One Word Picture Is Worth A Thousand Words

Have you ever heard the term, word picture? If you are a trained interpreter, chances are you have. Often, it is explained as a remedy; a way to describe a term that has no equivalent in the target language. However, word pictures are much more than that; they are the manifestation of what we interpreters do out in the field every single day.

A couple of months ago, the word picture concept came up in a class I was teaching and, off the top of my head, I couldn’t think of any examples in Spanish. My initial explanation was that between English and Spanish, we have most of the equivalent translations that we need. Certainly, there are times when we may not have a direct translation. But for the most part, I opined, word pictures were more common in languages of lesser diffusion.

once upon a timeI now realize what a faulty explanation that was. The truth is, all we do as interpreters is paint word pictures. And once we understand that, our job becomes so much easier.

Think back, for a moment, to the last time somebody in your family became sick. Recall, in your mind, their symptoms and the way that they acted or felt. Do you have that image in your mind now? Great. Can you describe it in any of the languages you know? Of course, you can. You have the idea in your mind, and you are painting it with your words. That, my friends, is a word picture.

The thing is, we interpreters usually get so stuck in the words themselves that we lose sight of the larger picture. In an effort to capture every nuance, every modifier and every detail, we forget to pay attention to the story these words are painting. It’s like focusing really, really hard on choosing our paint colors as if the colors themselves were the most important part of a piece of art.

Meanwhile, the interpreter who is lost in the individual words themselves becomes overwhelmed. “I’m fine with one or two sentences,” we say, “but when the speaker keeps going, I can’t remember it.” What we forget is that this is not about memory. It is about listening, picturing, and understanding until a clear image of what the speaker is saying has been painted in our minds. At that point, our job becomes simple. We just have to paint that picture in the other language.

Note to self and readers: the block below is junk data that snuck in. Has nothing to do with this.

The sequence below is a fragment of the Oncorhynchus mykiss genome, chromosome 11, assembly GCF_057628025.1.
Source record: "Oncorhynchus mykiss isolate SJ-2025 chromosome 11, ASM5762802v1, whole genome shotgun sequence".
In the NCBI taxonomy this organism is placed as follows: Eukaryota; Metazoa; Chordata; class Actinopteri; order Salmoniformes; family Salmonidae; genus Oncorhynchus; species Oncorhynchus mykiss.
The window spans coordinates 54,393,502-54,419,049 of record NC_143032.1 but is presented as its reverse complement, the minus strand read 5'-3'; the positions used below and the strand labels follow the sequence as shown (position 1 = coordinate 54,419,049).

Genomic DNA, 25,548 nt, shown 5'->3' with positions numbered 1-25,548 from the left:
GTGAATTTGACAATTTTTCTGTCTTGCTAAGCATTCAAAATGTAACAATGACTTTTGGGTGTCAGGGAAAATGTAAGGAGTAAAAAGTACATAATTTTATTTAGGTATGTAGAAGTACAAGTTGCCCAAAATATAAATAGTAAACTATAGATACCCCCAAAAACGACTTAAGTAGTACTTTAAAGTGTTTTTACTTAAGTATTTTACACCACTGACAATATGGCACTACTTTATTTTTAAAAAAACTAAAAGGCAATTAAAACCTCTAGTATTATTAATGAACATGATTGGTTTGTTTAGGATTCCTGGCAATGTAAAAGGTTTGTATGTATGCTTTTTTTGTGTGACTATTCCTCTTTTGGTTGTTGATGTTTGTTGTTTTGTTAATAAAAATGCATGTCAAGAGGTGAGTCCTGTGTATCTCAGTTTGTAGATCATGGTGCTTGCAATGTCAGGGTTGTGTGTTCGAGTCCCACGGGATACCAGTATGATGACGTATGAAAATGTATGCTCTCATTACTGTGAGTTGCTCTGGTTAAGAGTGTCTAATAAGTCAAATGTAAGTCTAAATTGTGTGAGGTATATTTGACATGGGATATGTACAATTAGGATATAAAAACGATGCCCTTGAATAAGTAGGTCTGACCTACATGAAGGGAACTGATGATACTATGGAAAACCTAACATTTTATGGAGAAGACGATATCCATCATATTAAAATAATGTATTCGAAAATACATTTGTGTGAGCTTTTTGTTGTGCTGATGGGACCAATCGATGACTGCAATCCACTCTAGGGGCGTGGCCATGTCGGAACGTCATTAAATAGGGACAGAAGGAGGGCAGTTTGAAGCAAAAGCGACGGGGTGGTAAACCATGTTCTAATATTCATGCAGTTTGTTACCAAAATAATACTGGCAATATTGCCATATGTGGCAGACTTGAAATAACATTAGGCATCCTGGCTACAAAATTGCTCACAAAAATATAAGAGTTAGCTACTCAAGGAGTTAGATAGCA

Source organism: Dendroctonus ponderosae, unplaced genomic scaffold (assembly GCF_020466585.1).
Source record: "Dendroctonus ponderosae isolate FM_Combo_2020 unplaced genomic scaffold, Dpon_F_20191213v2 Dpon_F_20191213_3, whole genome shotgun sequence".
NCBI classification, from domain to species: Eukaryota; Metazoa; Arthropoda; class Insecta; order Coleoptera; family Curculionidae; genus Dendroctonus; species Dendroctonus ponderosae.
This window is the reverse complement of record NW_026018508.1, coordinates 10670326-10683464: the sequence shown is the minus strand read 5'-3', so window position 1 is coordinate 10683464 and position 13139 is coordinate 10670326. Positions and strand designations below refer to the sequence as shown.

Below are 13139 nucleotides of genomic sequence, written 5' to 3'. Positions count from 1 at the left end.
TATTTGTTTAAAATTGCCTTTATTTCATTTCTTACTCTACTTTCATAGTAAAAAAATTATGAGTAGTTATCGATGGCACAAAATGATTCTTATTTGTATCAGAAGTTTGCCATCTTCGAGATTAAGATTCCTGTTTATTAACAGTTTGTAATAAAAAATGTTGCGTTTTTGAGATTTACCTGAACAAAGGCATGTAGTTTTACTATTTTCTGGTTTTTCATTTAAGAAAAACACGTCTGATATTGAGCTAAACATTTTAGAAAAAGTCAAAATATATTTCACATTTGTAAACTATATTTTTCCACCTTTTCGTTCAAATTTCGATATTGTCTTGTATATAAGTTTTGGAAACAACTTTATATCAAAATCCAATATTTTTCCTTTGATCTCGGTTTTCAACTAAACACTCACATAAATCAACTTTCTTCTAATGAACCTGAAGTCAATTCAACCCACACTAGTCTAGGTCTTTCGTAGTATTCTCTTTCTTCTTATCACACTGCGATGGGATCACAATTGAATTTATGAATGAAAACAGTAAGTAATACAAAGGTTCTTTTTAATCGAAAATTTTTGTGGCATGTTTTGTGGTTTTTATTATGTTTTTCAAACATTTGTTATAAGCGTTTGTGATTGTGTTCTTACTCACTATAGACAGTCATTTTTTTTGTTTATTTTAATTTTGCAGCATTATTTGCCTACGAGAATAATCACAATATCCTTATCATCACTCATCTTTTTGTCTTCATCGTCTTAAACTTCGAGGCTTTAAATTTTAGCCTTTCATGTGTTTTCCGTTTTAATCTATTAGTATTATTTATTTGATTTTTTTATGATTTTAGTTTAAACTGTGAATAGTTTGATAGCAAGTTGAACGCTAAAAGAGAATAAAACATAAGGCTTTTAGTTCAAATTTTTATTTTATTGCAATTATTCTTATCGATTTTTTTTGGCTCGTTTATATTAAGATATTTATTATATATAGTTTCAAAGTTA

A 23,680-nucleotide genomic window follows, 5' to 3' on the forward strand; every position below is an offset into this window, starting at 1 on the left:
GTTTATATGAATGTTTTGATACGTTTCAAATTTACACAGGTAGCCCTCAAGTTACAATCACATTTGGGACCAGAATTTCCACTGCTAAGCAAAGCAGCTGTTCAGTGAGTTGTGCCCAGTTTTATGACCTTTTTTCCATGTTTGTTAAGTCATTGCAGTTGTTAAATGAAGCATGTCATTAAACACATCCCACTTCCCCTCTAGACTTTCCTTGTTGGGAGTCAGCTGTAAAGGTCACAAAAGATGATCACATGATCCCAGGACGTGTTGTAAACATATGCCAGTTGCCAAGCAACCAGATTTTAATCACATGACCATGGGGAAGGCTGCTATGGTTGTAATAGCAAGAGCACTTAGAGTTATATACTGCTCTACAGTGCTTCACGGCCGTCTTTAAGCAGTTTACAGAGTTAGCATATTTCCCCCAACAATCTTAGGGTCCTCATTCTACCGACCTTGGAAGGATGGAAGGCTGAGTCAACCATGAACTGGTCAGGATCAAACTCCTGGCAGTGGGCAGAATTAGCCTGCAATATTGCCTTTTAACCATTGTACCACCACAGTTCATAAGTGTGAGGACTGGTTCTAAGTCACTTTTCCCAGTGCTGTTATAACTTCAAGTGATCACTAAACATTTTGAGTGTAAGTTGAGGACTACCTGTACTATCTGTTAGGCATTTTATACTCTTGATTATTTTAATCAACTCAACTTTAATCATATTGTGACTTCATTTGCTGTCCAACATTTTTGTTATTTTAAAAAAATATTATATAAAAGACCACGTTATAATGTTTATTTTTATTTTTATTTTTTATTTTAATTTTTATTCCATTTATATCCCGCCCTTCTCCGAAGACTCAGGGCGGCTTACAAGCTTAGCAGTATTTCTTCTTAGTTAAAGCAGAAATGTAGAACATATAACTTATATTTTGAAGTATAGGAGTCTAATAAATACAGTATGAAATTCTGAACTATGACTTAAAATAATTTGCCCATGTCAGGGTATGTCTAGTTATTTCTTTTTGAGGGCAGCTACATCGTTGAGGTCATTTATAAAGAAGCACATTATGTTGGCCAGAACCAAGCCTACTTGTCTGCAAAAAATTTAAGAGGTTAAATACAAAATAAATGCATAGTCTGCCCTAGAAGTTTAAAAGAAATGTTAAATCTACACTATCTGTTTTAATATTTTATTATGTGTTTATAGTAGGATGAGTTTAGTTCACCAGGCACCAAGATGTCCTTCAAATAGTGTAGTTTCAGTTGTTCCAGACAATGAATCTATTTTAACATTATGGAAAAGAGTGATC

As with most things, this is always easier said than done. But the tricky part is not the initial attention we must pay or the final words we choose to paint the picture. Rather, it is calming our minds of all distractions so that we can focus on the speaker with the utmost concentration. To remember, we must forget what will come later.  We must trust in our ability to listen and to speak, and then polish our attention until it is razor sharp. “Oh my gosh, how can I remember all this,” is a nagging voice that we must eliminate in order to do our jobs properly.

If you don’t believe me, go ahead and try it out. The next time you have a moment at home (you should always test new techniques at home before applying them to a real-life situation) listen to a quick segment of a speech. Don’t think of what will come next. Work to clear your mind of anything but the highest attention to what the speaker is saying in the original language. Once you have trained yourself to pay attention, you will easily be able to express their story in your own words. The rest of the color (details, modifiers, etc.) will soon follow. So, go ahead and paint those pictures. I bet you didn’t realize you were an artist, did you?

Portrait of Athena MatilskyAthena Matilsky fell in love with Spanish the year she turned 16. She chose it as her major at Rutgers University and selected a focus in translation and interpreting. After graduation, she taught elementary school in Honduras and then returned home to begin freelancing as a medical and court interpreter. She has since achieved certifications as a Healthcare Interpreter and a Federal Court Interpreter. She was the recent editor-in-chief of Proteus. Currently, she works as a freelance interpreter/translator and trains candidates privately for the state and federal interpreting exams. When she is not writing or interpreting, you may find her practicing acroyoga or studying French. Website:

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  • Gio Lester
    Posted at 16:25h, 03 March Reply

    Visualization is an important tool in our profession. Being able to “see” what is being said and better relate to it helps improve the accuracy of our rendition. That is a technique I also like to use in the booth, especially when dealing with speakers who go off-the-cuff. In those cases, having some background on the speaker can be the key to success or disaster.

    Thank you, Athena.

    Posted at 00:30h, 05 March Reply

    Very well put. I have always wondered why some of the younger interpreters get so freaked out by having to do a consecutive witness testimony assignment. They are so focused on getting each word correct, they lose sight of the whole story being told….the “whole word picture” if you will….

  • Terri Shaw
    Posted at 14:35h, 07 March Reply

    very helpful advice. I will keep it in mind.

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